455 Massachusetts Avenue houses the offices of the National Democratic Institute. Photo by: AgnosticPreachersKid / CC BY-SA

WASHINGTON — Last month, employees at the National Democratic Institute voted to join a union, a decision aimed at improving their bargaining power over a range of workplace benefits — including some unique to the international development industry.

As a union workforce, NDI employees will negotiate vacation, sick leave, and health care, as well as international travel policies, often to insecure locations where NDI supports democratic institutions.

The move to unionize by an international development organization is a rare one — even for organizations that support labor movements in other countries. It speaks to a growing awareness among development professionals that being mission-driven does not have to mean foregoing some of the options available to improve workplace conditions.

Representatives from NDI approached the Office and Professional Employees International Union Local 2 to explore the possibilities of unionization in the spring. The union represents approximately 7,000 people in the District of Columbia, Virginia, and Maryland.

“Over the years, there had been issues at the workplace that they had attempted to address by approaching individual managers [or] human resources, and felt that their issues were either partially addressed or frankly simply weren’t addressed at all,” said Jessica Maiorca, who works for OPEIU Local 2 as a staff representative.

“Then they started approaching as a few people or a larger unit, realized that wasn’t actually working, and figured, well, it seems like it’s going to take a collective to get any sort of change, and so the idea of forming a union was a natural next step,” she said.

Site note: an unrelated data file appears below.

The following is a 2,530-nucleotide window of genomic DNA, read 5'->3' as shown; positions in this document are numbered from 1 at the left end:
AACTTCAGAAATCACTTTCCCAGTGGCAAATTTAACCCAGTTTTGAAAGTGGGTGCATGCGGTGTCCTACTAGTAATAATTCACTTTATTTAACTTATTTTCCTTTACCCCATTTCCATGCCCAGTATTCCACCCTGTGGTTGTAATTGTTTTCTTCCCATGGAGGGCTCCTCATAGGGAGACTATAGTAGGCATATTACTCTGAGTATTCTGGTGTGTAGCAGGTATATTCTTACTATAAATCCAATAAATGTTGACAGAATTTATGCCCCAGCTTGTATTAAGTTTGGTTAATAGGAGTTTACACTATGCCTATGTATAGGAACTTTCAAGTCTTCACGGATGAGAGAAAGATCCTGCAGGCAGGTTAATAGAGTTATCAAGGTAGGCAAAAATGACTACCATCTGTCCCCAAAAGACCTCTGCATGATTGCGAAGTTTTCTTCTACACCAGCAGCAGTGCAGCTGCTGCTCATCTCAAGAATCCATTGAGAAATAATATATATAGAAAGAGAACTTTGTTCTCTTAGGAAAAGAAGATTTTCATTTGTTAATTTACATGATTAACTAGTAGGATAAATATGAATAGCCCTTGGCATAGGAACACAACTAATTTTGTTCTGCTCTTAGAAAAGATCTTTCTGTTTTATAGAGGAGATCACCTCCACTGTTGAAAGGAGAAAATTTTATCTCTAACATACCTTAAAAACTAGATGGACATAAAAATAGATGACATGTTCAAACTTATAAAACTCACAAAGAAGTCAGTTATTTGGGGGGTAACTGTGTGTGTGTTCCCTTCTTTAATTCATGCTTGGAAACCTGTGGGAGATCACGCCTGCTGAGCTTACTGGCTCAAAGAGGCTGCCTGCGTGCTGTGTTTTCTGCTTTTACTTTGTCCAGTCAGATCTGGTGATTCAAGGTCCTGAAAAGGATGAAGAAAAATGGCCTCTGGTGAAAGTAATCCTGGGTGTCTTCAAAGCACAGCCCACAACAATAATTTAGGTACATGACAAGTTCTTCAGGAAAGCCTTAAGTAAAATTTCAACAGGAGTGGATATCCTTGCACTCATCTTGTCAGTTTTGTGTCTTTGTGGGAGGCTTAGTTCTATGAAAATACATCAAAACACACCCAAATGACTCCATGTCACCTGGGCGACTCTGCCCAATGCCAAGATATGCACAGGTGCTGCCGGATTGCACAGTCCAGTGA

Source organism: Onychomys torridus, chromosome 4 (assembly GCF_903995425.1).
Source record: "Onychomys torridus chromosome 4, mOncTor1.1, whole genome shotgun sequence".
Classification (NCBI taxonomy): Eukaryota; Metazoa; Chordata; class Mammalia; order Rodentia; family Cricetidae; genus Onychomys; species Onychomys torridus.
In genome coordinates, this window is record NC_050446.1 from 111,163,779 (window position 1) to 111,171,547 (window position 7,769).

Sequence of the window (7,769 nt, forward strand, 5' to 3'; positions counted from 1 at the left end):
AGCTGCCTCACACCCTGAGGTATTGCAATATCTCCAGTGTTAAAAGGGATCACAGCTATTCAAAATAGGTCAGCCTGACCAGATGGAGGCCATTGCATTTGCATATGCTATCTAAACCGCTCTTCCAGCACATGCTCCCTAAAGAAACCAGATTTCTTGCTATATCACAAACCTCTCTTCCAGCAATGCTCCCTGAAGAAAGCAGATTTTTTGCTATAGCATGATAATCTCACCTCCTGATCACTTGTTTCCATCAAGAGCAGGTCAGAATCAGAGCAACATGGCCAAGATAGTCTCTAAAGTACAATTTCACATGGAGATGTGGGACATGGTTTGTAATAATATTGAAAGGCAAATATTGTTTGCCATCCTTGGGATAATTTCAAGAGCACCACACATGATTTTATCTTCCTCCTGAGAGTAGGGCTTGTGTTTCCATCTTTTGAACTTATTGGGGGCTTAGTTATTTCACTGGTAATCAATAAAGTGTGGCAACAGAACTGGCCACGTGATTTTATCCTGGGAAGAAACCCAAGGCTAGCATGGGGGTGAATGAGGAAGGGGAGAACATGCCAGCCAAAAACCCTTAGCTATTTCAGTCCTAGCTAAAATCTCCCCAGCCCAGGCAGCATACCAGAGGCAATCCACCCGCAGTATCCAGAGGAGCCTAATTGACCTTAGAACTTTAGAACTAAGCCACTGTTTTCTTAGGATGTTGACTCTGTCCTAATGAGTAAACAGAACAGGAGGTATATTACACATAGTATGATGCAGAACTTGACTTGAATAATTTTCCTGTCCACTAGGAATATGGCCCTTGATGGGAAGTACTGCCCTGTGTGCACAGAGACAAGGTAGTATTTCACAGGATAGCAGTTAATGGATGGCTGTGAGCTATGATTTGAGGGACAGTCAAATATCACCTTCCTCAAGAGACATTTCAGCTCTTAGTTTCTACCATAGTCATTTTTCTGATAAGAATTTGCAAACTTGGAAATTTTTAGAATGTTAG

NDI’s unionization campaign moved relatively quickly. Employees leading the effort developed an outreach plan to approach colleagues, seeing if they supported joining a union. Those that did were directed to fill out a union card.

“What we found [wa]s that an overwhelming number of people were quite supportive and were willing to sign cards that are essentially expressions of support,” Maiorca said.

Once they had a “large majority” of cards, employees approached their management and informed them of their desire to form a union.

“As you can imagine, they were not thrilled,” Maiorca said.

NDI declined to voluntarily recognize the union, opting instead to go through with a formal elections process, Maiorca said. NDI and Local 2 worked with the National Labor Relations Board to organize the election, which was conducted via mail from July 3-31. Approving a union requires 50 percent of staff plus one person to vote in favor, and 85 percent of the unit voted for unionization.

“What is so perfect about this particular campaign at NDI is that unions are inherently democratic. They are a building block of democracy in any country,” Maiorca said.

“In a way, we were saying it would be a great marketing opportunity for NDI to say ‘we’re living our mission,’ which is to promote democracy about the world,” she added.

NDI’s management team declined an interview request to discuss the unionization effort, but President Ken Wollack wrote in a statement to Devex that, “as members of a democracy organization, we respect and welcome thoughtful, transparent, inclusive efforts to improve our workplace. NDI also recognizes the right of all workers, should they choose, to organize.”

NDI is one of the four core grantees of the National Endowment for Democracy. Solidarity Center, another core NED grantee, is also unionized with OPIEU Local 2.